But it’s more than that, because setting matters – mice are not humans, and they do not believe themselves to be apex predators. When you live in a world where things that are orders of magnitude larger want to kill and eat you, “adventure” means something else.
So when we got together to play through the included Stumpsville adventure, we only knew a little bit about what to expect. I don’t mean mechanically, although we did have to adjust to a few minor things (rests work slightly differently, for example). Instead, the assumptions about what it means to play these sorts of games had to change.
D&D has monsters that are bigger than humans. Some of them are even in the name of the game! But we imagine ourselves, or people like us, in the game, and then we indulge a sort of power fantasy in which somebody with a sword and a shield can go up to a monster as big as a house that breathes fire and can fly – and we kill it to take its stuff.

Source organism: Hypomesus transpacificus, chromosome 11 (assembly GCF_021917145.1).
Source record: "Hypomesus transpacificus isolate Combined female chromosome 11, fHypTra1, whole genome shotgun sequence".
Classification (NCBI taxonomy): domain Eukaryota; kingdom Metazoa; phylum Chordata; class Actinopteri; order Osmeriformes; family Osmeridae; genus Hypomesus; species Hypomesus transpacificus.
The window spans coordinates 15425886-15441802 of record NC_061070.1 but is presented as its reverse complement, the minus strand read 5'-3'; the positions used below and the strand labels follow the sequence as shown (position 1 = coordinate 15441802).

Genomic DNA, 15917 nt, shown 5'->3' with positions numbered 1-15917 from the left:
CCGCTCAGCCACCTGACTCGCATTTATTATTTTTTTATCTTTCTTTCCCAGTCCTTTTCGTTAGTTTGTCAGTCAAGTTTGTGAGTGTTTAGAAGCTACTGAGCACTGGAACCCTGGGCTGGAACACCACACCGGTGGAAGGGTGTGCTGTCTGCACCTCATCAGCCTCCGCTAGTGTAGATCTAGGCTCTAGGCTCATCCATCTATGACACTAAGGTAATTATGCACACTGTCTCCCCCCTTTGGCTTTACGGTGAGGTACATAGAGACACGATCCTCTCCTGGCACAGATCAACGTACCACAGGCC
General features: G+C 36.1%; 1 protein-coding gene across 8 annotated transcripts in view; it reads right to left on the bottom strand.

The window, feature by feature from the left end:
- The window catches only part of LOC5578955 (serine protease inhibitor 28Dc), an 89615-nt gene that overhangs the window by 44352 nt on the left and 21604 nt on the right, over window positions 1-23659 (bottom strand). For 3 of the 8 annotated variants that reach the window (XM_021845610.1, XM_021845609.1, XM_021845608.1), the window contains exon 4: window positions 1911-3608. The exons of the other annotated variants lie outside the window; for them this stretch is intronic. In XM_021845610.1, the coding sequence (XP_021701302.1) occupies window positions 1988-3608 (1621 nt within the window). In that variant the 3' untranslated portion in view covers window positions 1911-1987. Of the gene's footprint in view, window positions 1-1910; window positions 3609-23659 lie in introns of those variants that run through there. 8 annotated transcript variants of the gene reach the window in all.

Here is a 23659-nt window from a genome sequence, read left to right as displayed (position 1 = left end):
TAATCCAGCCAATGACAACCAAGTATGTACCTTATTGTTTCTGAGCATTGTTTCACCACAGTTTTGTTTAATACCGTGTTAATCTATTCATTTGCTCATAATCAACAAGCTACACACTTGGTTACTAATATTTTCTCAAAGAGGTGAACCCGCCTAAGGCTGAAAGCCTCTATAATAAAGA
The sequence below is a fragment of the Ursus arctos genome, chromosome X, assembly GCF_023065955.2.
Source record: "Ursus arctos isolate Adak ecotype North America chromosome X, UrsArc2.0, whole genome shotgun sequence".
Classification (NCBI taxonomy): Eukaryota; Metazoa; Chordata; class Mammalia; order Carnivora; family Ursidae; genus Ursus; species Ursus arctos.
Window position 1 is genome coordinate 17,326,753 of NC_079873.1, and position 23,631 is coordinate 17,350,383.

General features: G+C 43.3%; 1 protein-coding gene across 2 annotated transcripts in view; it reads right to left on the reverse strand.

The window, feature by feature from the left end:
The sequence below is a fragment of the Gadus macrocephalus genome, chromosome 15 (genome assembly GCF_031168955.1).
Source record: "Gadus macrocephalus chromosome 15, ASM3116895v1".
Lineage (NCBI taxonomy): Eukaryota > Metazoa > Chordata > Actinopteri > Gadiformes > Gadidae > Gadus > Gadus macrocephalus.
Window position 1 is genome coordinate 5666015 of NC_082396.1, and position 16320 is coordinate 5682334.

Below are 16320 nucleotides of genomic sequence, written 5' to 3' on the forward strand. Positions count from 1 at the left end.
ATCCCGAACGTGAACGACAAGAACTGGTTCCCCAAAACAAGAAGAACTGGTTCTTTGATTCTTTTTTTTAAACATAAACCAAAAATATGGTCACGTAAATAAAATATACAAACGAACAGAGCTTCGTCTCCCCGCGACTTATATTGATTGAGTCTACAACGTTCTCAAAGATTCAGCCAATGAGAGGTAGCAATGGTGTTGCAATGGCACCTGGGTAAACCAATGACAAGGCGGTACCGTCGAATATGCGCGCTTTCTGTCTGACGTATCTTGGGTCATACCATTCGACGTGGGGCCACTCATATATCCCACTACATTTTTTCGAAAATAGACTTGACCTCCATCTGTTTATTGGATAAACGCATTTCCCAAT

There are other RPGs, of course. Call of Cthulhu doesn’t have this assumption, for example. But it goes to the opposite extreme, where humans are literally insignificant next to the cosmic powers that we don’t even realize exist. And if we do, it’s so terrifying that our poor little minds break.
Some games, though, go somewhere in the middle. Most things are bigger, but if we work together and find the bravery & cleverness inside of us then we might be able to protect ourselves and the people we care about.
Mausritter is one of these kinds of games.
So then we made up mouse swears (“Mother Feta!!”) and swung from chandeliers to steal magic swords and outwitted giant spiders and cut down elevators so snakes & rats would end up in the same place and one would take care of the other.
I will definitely play this again. These other kinds of stories, in a world on a more comprehensible scale, where problems can’t be solved by killing more goblins until you’re almost unkillable but instead by standing next to your friends with brains and heart… these stories need telling too.